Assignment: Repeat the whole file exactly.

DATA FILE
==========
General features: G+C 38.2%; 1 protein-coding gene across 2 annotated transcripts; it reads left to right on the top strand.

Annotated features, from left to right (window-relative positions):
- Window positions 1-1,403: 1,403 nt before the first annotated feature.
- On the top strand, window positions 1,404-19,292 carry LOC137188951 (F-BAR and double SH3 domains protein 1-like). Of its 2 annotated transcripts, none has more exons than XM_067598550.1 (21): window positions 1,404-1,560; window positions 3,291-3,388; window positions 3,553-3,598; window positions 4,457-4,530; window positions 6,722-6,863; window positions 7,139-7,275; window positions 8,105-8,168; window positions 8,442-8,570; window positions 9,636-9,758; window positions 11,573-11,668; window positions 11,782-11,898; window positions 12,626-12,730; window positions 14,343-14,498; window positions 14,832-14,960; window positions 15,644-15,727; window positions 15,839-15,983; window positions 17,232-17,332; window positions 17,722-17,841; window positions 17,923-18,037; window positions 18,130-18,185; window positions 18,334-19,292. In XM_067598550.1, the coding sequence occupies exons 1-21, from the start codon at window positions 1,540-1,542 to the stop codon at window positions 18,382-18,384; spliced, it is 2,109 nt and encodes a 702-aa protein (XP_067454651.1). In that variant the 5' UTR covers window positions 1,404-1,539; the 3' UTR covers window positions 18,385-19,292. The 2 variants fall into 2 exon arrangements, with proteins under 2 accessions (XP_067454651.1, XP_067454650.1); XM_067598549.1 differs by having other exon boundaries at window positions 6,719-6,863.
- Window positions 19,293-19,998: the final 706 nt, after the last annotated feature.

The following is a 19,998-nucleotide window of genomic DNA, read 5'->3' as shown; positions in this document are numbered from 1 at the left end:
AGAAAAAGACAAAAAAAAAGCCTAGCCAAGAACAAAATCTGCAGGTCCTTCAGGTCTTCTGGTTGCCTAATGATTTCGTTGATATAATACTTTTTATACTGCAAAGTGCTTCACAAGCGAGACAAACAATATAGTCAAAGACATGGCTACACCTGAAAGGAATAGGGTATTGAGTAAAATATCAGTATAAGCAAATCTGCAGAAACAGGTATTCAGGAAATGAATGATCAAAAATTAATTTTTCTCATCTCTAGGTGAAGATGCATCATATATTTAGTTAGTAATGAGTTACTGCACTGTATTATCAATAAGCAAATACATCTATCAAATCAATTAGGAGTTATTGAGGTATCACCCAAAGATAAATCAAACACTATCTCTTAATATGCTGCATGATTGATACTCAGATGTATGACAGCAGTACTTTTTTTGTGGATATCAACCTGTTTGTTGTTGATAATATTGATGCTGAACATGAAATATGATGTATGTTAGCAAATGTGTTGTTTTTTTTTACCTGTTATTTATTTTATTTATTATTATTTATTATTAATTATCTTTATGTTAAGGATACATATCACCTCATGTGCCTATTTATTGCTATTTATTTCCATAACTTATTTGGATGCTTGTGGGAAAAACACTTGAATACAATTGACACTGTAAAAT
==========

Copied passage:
General features: G+C 38.2%; 1 protein-coding gene across 2 annotated transcripts; it reads left to right on the top strand.

Annotated features, from left to right (window-relative positions):
- Window positions 1-1,403: 1,403 nt before the first annotated feature.
- On the top strand, window positions 1,404-19,292 carry LOC137188951 (F-BAR and double SH3 domains protein 1-like). Of its 2 annotated transcripts, none has more exons than XM_067598550.1 (21): window positions 1,404-1,560; window positions 3,291-3,388; window positions 3,553-3,598; window positions 4,457-4,530; window positions 6,722-6,863; window positions 7,139-7,275; window positions 8,105-8,168; window positions 8,442-8,570; window positions 9,636-9,758; window positions 11,573-11,668; window positions 11,782-11,898; window positions 12,626-12,730; window positions 14,343-14,498; window positions 14,832-14,960; window positions 15,644-15,727; window positions 15,839-15,983; window positions 17,232-17,332; window positions 17,722-17,841; window positions 17,923-18,037; window positions 18,130-18,185; window positions 18,334-19,292. In XM_067598550.1, the coding sequence occupies exons 1-21, from the start codon at window positions 1,540-1,542 to the stop codon at window positions 18,382-18,384; spliced, it is 2,109 nt and encodes a 702-aa protein (XP_067454651.1). In that variant the 5' UTR covers window positions 1,404-1,539; the 3' UTR covers window positions 18,385-19,292. The 2 variants fall into 2 exon arrangements, with proteins under 2 accessions (XP_067454651.1, XP_067454650.1); XM_067598549.1 differs by having other exon boundaries at window positions 6,719-6,863.
- Window positions 19,293-19,998: the final 706 nt, after the last annotated feature.

The following is a 19,998-nucleotide window of genomic DNA, read 5'->3' as shown; positions in this document are numbered from 1 at the left end:
AGAAAAAGACAAAAAAAAAGCCTAGCCAAGAACAAAATCTGCAGGTCCTTCAGGTCTTCTGGTTGCCTAATGATTTCGTTGATATAATACTTTTTATACTGCAAAGTGCTTCACAAGCGAGACAAACAATATAGTCAAAGACATGGCTACACCTGAAAGGAATAGGGTATTGAGTAAAATATCAGTATAAGCAAATCTGCAGAAACAGGTATTCAGGAAATGAATGATCAAAAATTAATTTTTCTCATCTCTAGGTGAAGATGCATCATATATTTAGTTAGTAATGAGTTACTGCACTGTATTATCAATAAGCAAATACATCTATCAAATCAATTAGGAGTTATTGAGGTATCACCCAAAGATAAATCAAACACTATCTCTTAATATGCTGCATGATTGATACTCAGATGTATGACAGCAGTACTTTTTTTGTGGATATCAACCTGTTTGTTGTTGATAATATTGATGCTGAACATGAAATATGATGTATGTTAGCAAATGTGTTGTTTTTTTTTACCTGTTATTTATTTTATTTATTATTATTTATTATTAATTATCTTTATGTTAAGGATACATATCACCTCATGTGCCTATTTATTGCTATTTATTTCCATAACTTATTTGGATGCTTGTGGGAAAAACACTTGAATACAATTGACACTGTAAAAT